@LievenKeersmaekers. The class can handle negative numbers. It says they are not allowed. If you make its constructor only handle unsigned the when you try to create with a normal integer (as you inevitably will) you need to check whether that number is negative. The compiler can, by default, only help with a warning and you have no way of knowing at compile time what value the integer will take. It might always be valid. it might not. The only alternative to the proposed approach would be to put the testing outside each instance of code creating the object, now and forever. – Dsm Aug 24 '16 at 10:22
  • 1
    @Dsm - If you have Range Check Errors enabled (as I believe you should), you'll get an error trying to pass a negative value. Testing and raising an error yourself is only overhead. If one compiles his program without Range Check Errors, all bets are off but in that case, most likely there are plenty of other subtle bugs in the program waiting to be discovered. – Lieven Keersmaekers Aug 24 '16 at 10:38
4

OK, first you can raise an exception in the constructor, and yes it does call the destructor as a consequence. The code you show is fine. But I think you misunderstand what your code does. And to put the constructor inside a try finally block would be wrong. The point I think that you are missing is that if your constructor fails the try...finally block never gets executed and so the free is not executed. You should not call free if the constructor does not succeed, which is why you should not put the constructor inside the try...finally block.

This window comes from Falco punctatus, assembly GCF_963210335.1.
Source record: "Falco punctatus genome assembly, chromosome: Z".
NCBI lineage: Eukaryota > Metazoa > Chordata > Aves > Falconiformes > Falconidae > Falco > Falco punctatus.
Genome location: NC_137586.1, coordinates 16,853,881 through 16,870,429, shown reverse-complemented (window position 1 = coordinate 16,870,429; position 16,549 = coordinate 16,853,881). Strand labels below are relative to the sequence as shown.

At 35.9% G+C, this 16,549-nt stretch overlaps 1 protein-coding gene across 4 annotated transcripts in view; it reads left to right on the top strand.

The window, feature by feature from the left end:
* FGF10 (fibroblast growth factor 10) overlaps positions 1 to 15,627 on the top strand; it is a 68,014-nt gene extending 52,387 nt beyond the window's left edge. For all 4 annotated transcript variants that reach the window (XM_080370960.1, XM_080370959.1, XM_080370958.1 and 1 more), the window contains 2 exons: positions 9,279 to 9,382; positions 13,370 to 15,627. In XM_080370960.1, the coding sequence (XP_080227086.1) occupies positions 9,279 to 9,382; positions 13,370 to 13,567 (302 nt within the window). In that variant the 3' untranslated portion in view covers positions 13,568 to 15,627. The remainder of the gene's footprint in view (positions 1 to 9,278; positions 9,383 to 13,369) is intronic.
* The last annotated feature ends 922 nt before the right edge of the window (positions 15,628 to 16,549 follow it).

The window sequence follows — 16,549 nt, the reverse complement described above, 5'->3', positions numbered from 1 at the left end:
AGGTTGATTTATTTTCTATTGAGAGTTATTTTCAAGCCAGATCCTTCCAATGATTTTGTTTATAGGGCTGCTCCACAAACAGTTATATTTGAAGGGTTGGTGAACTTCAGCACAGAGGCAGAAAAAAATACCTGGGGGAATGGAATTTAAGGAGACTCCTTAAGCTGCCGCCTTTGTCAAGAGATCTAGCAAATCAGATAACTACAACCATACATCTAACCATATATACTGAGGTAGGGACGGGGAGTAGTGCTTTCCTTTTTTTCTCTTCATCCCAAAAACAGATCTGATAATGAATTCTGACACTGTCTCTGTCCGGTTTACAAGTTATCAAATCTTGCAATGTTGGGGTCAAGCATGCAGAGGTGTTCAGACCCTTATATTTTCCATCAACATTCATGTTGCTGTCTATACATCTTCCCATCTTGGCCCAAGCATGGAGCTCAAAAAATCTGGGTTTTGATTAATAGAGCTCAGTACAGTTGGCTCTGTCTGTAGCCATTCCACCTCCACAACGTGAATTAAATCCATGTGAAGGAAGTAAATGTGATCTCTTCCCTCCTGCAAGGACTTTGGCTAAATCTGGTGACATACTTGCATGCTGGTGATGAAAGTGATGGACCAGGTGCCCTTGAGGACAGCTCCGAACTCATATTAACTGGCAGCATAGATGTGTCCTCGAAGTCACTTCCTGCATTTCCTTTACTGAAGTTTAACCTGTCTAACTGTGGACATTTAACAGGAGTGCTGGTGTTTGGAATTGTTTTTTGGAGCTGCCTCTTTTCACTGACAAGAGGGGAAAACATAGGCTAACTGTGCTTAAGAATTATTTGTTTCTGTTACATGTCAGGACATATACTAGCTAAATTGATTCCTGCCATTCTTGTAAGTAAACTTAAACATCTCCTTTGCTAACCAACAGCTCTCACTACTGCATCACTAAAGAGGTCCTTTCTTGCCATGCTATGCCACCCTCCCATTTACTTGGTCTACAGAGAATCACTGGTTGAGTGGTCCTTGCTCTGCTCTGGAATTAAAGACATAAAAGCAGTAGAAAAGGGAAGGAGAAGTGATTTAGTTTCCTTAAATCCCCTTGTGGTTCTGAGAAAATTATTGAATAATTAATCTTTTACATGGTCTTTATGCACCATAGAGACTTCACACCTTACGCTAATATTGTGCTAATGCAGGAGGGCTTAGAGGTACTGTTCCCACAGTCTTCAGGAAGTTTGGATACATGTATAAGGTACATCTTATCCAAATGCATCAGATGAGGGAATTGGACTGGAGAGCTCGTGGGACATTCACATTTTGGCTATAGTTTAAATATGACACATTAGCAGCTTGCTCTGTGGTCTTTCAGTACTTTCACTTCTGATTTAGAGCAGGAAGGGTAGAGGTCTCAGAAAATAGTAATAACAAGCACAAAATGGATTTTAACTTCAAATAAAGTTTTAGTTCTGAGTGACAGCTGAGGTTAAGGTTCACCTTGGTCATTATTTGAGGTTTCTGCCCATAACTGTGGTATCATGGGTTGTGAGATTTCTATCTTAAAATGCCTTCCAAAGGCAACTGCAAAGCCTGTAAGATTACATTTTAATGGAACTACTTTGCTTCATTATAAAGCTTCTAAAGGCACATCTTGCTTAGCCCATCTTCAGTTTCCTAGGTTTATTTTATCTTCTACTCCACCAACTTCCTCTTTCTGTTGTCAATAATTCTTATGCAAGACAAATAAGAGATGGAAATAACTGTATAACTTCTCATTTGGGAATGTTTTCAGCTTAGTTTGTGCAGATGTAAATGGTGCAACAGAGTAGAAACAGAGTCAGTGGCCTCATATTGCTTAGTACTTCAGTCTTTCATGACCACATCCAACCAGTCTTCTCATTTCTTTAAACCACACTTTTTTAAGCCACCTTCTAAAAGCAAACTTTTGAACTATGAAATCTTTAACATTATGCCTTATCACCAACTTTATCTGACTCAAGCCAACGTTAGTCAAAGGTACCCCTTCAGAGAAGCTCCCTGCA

3

First of all I would say that you cannot avoid exceptions in constructors so it cannot be an anti-pattern. If you check Delphi source code you will find number of places where exception is raised in constructor. For example

constructor TCustomForm.Create(AOwner: TComponent);
begin
  // ... skipped some lines
        if not InitInheritedComponent(Self, TForm) then
          raise EResNotFound.CreateFmt(SResNotFound, [ClassName]);

The only thing you should know is that Delphi will automatically call the destructor if an exception escapes from the constructor. Actually it means that your destructor may be executed on a partially constructed object and it is your responsibility to write destructor properly. See TObject.Destroy documentation, and pay your special attention to the below quote:

Note: If an exception escapes from the constructor, the destructor is called to destroy the partially constructed object instance that failed to initialize completely. Therefore, destructors should check that allocated resources such as handles were actually allocated before trying to release them, since their value might be zero.

PS In general you should assume that each line of code may raise an exception, but please do not be a paranoiac ;)

2
  • I would add that if you do so (raise exceptions in ctor), you'll have to deal with testing wether your object is created or not before each call in your client application! Because if exception occurs --> destructor called automatically --> object = nil --> object.DoSomething will result in Acces Violation – paradise Mar 24 '17 at 8:54
  • Normally there is no need to test it because your object.DoSomething code should not be executed because of the exception. I would appreciate if you could post a code sample where this check is required. I would assume that either you have handled the constructor exception manually or your code can be called from the destructor. – Max Abramovich Apr 6 '17 at 0:59